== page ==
Google I/O day 2: BigQuery and Prediction APIs

First up this morning on the App Engine track is the BigQuery and Prediction APIs talk.


First up is BigQuery. BigQuery is a new API that lets you make use of Google's infrastructure for performing queries and analysis over large collections of read only data. It's designed to scale to massive datasets, and integrates well with App Engine and other platforms.

To use it, you start by uploading your data to the new Google Storage service. Then, you import it into BigQuery tables, and you can run queries on those tables. Despite the fact that it handles billions of rows of data, there's no need to explicitly define indexes, or to shard your data.

The syntax used to query should be familiar: It's based on SQL, and is extremely flexible. Using the example of the database of all Wikipedia revisions, getting the 5 most edited titles is as simple as:

SELECT TOP(title, 5), COUNT(*) FROM [bigquery.test.001/tables/wikipedia] WHERE wp_namespace = 0;

The speed has to be seen to be believed - response times from under a second to a few seconds for hundreds of millions to tens of billions of rows - seemingly regardless of the query.

The API is extremely simple, and based on JSON - see the docs for details.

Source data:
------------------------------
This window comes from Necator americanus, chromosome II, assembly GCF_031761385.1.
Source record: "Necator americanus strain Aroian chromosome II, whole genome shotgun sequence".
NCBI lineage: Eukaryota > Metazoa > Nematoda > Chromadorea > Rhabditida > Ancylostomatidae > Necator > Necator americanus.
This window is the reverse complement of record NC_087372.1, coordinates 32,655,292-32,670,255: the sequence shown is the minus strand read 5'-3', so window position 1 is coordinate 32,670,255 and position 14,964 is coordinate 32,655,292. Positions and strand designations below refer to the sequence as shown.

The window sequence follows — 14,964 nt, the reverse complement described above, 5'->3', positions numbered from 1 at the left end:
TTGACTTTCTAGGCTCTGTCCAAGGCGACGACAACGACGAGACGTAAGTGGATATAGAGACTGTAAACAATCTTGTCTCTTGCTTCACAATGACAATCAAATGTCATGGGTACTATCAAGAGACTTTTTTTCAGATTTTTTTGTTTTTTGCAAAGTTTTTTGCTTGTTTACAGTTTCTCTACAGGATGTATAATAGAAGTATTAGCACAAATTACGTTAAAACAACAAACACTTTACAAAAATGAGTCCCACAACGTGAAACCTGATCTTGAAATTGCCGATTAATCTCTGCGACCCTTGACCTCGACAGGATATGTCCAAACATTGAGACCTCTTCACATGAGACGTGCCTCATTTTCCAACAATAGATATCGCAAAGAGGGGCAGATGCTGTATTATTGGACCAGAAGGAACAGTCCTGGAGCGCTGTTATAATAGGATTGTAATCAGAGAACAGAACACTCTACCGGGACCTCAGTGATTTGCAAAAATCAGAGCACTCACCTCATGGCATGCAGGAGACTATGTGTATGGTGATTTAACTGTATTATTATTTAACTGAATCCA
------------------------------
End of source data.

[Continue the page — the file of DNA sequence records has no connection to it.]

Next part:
Prediction API

The prediction API is machine learning - specifically, Supervised Classification - exposed as a web service. Just like with BigQuery, you start by uploading your data to Google Storage, and building/training your model offline. Once that's done, though, you can do predictions in real-time.

The input format is quite straightforward, and documented here. For text data, it's simply a CSV file of output 'labels' and input strings. The Machine learning API takes care of building a model based on that.

Once it's trained, doing a prediction request is as easy as you'd expect: Simply provide an element of data, such as a text string, and the API will use your trained model to predict which label should be associated with it.

I already have a couple of applications in mind for these APIs. Do you? Let me know what you'd like to see in the comments.


blog comments powered by Disqus